• For conventional OpenID, the SSO subsystem 608 may supply the received user credentials in the network-assisted authentication protocol.
  • Although OpenID/GBA, OpenID/SIP Digest, and OpenID/AKA may have structural dissimilarities, the application of authentication vectors (AVs), of one type or another, received from the network Home Subscription Server (HSS), may be central to the respective protocols. FIG. 4 illustrates an example of how the HSS may fit into an overall architecture. Additionally, depending upon the policies and the desired security strength, re-authentication of the user (user-assisted authentication) may be carried out when the network-assisted authentication is performed. In an example embodiment, during such a network-assisted authentication it may be assumed that the device has established a network connection, and the network-assisted authentication may be used to authenticate the UE with a service provider.
  • After successful network-assisted authentication, the SSO subsystem 608 may provide an indication to the application 606 that the network-assisted authentication was successful. For example, the SSO subsystem (e.g., via a LAE) may sign an authentication assertion (e.g., an identity assertion) at 622 and send an assertion message at 624 to the RP 610. The signed assertion message from the SSO subsystem 608 to the RP 610 may indicate successful authentication and may be signed autonomously by the SSO subsystem 608 with the previously provisioned credential (e.g., shown at 620 in FIG. 6A). This notification of successful network-assisted authentication may be performed before the user 602 gains access to the desired service at the RP 610. Early in the authentication process (e.g., SSO process) an association may have been performed establishing a shared secret key between the OP 612 and the RP 610. The assertion message may be signed with this shared secret key and/or a derivation of the key. Once the RP 610 and/or the user device 604 (e.g., via application 606) have received an indication that the network-assisted authentication was successful, the user device 604 (e.g., via application 606) may access the services at the RP 610 to which it is logged on.
  • The assertion message provided to the RP 610 may indicate that both authentication to the network and to the service may be complete and that the user claimed identity implemented in the user-assisted authentication may be bound to the subscriber credentials, such as the IMSI or IMPI for example, implemented in the network-assisted authentication. For example, it may be part of the selected SSO functionality that the binding be performed via a mechanism that sees the connection between user-supplied credentials and UICC-based (or SIP Digest) credentials. The assertion message may comprise information indicative of binding as part of the overall SSO protocol. Also, in an example SSO framework, the assertion message may provide an authentication strength or confidence level (e.g., low, medium, high, very high). For example, a low authentication strength in the assertion message may indicate that the OP 612 has little or no confidence in the asserted identity (e.g., automatic insertion of username/password with minimal rules for format of password); a medium authentication strength may indicate that the OP 612 has some confidence in the asserted identity (e.g., manual use of username/password with rules applied to format of password); a high authentication strength in the assertion message may indicate that the OP 612 has a high level of confidence in the asserted identity (e.g., use of biometric or crypto network-access token and username/password); and a very high authentication strength may indicate that the OP 612 has a very high level of confidence in the asserted identity (e.g., biometric and crypto token). In an example embodiment, “low” and “medium” levels may indicate that only user credentials are used, and a “high” and “very high” level may require network-assisted interactions to take place and may require a stronger form of authentication such as a biometric and password.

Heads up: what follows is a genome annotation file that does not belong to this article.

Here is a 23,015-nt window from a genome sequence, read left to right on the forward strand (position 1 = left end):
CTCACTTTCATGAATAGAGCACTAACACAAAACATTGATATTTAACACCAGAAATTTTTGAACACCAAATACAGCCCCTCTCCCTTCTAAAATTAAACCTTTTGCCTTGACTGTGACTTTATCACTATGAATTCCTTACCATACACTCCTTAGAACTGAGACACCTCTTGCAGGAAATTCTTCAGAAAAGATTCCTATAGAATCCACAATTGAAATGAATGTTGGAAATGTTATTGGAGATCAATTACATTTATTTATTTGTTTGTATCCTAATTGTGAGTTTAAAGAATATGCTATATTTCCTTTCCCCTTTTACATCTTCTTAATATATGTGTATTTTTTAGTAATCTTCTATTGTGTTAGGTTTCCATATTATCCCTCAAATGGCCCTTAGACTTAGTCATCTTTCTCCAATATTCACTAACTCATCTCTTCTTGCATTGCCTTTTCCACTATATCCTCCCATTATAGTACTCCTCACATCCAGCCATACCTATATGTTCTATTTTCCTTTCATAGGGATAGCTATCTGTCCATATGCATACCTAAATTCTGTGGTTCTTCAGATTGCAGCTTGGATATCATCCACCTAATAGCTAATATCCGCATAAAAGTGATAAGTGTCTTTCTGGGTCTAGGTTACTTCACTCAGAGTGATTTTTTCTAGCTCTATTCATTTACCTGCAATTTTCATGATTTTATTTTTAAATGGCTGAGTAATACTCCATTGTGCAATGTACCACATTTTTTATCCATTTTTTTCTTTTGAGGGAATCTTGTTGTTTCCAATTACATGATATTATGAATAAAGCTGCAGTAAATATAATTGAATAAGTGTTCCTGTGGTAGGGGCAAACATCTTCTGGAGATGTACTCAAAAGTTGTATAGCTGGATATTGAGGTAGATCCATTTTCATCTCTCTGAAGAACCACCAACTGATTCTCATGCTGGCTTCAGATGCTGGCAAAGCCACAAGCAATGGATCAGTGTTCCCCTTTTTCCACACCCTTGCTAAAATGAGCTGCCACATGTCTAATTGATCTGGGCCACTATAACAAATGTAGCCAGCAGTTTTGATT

• Referring again to FIG. 5, FIG. 5 illustrates exemplary SSO technologies (authentication protocols) that may be available for network controlled bootstrapping and key establishment. For example, the OpenID/ISIM 514 and OpenID/AKA 516 may be UICC-based and may make use of credentials, such as shared secrets with the network, which may reside securely on the UICC. OpenID/GBA 212 may or may not be UICC based, for example, depending on credentials shared with the network. In an example framework, OpenID/SIP Digest 508 may not be UICC based. For example, a conventional user supplied OpenID identity and password may be accommodated. The network authentication interface of the SSO subsystem may allow various SSO authentication protocols (e.g., modules 508, 510, 512, 514, 516 in FIG. 5) to be accommodated within a single architectural framework.